Friday, April 23, 2010

Source: Boston Talk Written Up

So Matt Wood (director of HP's Web App Sec Research Labs) and I presented at Source... and apparently the ideas are sound because I'm still having sidebar conversations about it.  TechTarget's SearchSecurity wrote us up - Click to read - and I hope to get your thoughts on the topic.

Slides won't be available publicly for a while ...but you can contact me directly (leave a comment, or email me) and I can get them to you on a personal basis.

I'm claiming that this is the future of web app security automation... agree or disagree - let's hear it.

Saturday, April 17, 2010

The Validation Fallacy

So lately I've been reading, writing, and thinking a lot about the security of your web applications.  One of the themes that has surfaced in almost every conversation is the idea of validation.  What do I mean?  I have been hearing from security managers and application testers alike that they measure their success (or the success of their web application security programs) in different ways - but all center on one vulnerabilities.

Interesting that after all these years of preaching by not only me but many others in the Information Security field we're still measuring by the number of vulnerabilities.  Forget the term vulnerability ...and I mean that in all seriousness.  Just use "security defect" - it's a much more powerful term.  Besides ... why do you even care how many vulnerabilities (OK, security defects) you find?

The validation fallacy is the belief that the value (or success) of a security program lies in the number of security defects you point out, or uncover.  So if the value of your program isn't in the number of bugs - how do you judge success or failure?

There are a few different metrics I can suggest you use which you will get significantly higher mileage out of.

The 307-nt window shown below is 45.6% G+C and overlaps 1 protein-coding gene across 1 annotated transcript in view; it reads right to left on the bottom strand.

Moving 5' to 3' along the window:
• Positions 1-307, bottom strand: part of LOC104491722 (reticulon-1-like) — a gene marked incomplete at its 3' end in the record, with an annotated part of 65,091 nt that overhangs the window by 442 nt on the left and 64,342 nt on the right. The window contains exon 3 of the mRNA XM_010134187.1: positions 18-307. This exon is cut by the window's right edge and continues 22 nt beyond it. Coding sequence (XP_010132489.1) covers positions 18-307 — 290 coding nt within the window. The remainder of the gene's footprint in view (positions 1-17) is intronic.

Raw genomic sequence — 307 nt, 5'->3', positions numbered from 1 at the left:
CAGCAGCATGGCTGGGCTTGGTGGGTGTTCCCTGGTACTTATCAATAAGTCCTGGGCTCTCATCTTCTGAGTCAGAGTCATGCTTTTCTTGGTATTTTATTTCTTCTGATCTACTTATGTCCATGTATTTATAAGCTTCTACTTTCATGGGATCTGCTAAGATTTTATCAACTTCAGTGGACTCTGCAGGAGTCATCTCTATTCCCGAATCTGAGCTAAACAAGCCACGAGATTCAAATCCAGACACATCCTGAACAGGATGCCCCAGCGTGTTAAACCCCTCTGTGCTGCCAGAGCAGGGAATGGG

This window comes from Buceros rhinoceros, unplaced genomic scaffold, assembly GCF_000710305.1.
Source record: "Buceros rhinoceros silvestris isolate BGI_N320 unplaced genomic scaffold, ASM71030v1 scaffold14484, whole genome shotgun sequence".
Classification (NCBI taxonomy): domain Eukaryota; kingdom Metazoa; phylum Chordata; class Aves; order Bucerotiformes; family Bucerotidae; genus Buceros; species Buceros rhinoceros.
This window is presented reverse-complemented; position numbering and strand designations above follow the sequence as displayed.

First, and the one I currently use most - is the Defects over Cycles (DoC).  The DoC metric counts the number of defects over the span of several cycles of development of the same application.  If you're not decreasing the bugs over the life of an application then, as we like to say, you're doing something wrong.  The first time you run a security program you're going to come up with a mountain of defects.  More importantly, you're not going to fix all of them the first time around.  The success should be measured over time as the defects start to drop from one cycle to the next.

A sub-metric here, which is critical, is the Recurring Defect Rate (RDR).  The RDR is the measure of the defects that recur from one cycle (or release) to the next.  The RDR measures defects that are identified, closed, and re-appear again on the next release.  I would consider this one of the primary measures of success for a security program.  The reason I think the RDR is so critical is it takes into account much more than your ability to find bugs. Overall, the goal of any good security program is to not only decrease risk but to also drive education and the adoption of more secure practices throughout the enterprise.  If your developers continue to make the same mistakes over and over ...again, "you're doing something wrong".

Validation of your security program shouldn't come from the number of vulnerabilities you can put on a report.  Your validation should come from the pervasiveness of the secure mindset throughout the company from developer to program manager to senior management.

That is true validation.

Saturday, April 10, 2010

InfoSec Career Advice

There are a lot of people giving InfoSec career advice.  Every security conference it seems like has someone offering you career advice on where to work, what classes to take, what certifications to go for.

I want to take a realistic approach to Information Security career advice.  The reason there is a lot of useless InfoSec talent out there - that's right, I said it, useless - is because none of the "new blood" I'm running into has any business sense.  I'm not advocating more of the top-down management that drives people with MBAs to be security leaders, but I think it would give the security teams out there some credibility if they could speak business' language as well.

Interestingly enough, one of the more honest observations I can make is that there are a ton of corporate InfoSec analyst-level talent that are looking to push buttons, run scripts and get results.  There is a distinct lack of the analytical mind, business-level understanding and even worse ...common sense.  Working for a web app sec tools vendor is interesting because as a recent "researcher" proved via a ridiculous published report users expect to be coddled.  InfoSec analysts in corporate IT expect to buy something and have it do their job for them - they aren't expecting to think.